Tuesday, March 19, 2024

Gunmen kidnap more than 100 in latest Nigeria attacks

Kidnappers have abducted over 100 people in two new attacks in northwest Nigeria weeks after more than 250 school pupils were seized in the same state, residents and officials told AFP on Monday.

They blamed gangs of criminals known locally as bandits for the abductions in the Kajuru area of Kaduna state over the weekend, which pile pressure on President Bola Ahmed Tinubu after a spate of large-scale abductions.

Bandits routinely target communities, loot villages and carry out mass kidnappings for ransom in northwest and north-central Nigeria, where the violence has displaced around a million people, according to the UN.

On Sunday night, gunmen kidnapped 87 people in Kajuru Station, according to local government chairman Ibrahim Gajere.

"They went and removed people from their homes at gunpoint," he said.

Resident Harisu Dari said bandits stormed the village at around 10:00 pm and went door to door abducting residents.

A UN source and a former local official, both speaking to AFP on condition of anonymity, confirmed the account.

On Saturday, 16 people were kidnapped in Dogon Noma around 10 kilometres (six miles) away, according to Dari, the UN source and the former local official.

Kaduna police and the state's security commissioner did not respond to repeated requests for confirmation.

'Out of control'

Last week, gunmen abducted dozens of people from another village in Kajuru district.

It followed the kidnapping of more than 250 pupils from a school in Kuriga village about 150 kilometres (93 miles) from Kajuru district earlier this month, one of the biggest such attacks in years.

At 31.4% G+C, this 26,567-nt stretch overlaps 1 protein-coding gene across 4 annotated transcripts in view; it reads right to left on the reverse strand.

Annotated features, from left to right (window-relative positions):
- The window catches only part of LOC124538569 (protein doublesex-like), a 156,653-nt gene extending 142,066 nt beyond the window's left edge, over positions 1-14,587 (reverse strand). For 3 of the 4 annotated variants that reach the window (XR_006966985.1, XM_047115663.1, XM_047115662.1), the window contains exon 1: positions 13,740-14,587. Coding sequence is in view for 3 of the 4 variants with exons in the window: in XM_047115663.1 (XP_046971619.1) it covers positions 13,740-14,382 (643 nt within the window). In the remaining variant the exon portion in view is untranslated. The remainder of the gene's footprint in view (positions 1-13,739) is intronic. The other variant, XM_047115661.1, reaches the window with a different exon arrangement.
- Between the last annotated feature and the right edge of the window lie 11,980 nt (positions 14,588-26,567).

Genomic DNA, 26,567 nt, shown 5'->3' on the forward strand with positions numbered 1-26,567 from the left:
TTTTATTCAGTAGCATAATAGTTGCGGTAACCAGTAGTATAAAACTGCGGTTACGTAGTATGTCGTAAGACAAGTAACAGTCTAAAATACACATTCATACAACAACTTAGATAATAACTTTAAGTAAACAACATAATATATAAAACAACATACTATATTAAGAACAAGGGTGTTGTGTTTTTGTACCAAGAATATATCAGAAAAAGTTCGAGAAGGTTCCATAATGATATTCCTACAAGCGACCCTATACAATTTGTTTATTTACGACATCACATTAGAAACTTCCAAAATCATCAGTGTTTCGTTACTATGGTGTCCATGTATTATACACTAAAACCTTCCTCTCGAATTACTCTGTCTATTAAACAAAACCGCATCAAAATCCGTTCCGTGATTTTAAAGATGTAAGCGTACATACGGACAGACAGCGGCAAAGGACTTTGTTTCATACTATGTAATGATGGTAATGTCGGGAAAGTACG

A family member told AFP that state governor Uba Sani met relatives' representatives on Monday and said he was doing all he could to free the children.

Relatives say the kidnappers demanded a large payment for the return of the students, but last week President Tinubu said he had ordered security forces not to pay up.

Kidnap victims in Nigeria are often freed following negotiations with the authorities, though a 2022 law banned handing money to kidnappers and officials deny ransom payments are made.

Officials say troops have been searching forests to rescue the Kuriga students, but families say few details have emerged since the abductions.

Nigerian risk consultancy SBM Intelligence said it had recorded 4,777 people abducted since Tinubu took office in May last year.

Tinubu's government has promised to tackle insecurity, but in an interview last week senior SBM security analyst Confidence MacHarry told AFP there had been few improvements.

"Nigerian security architecture is not responsive enough to stop the menace from going out of control," he warned.


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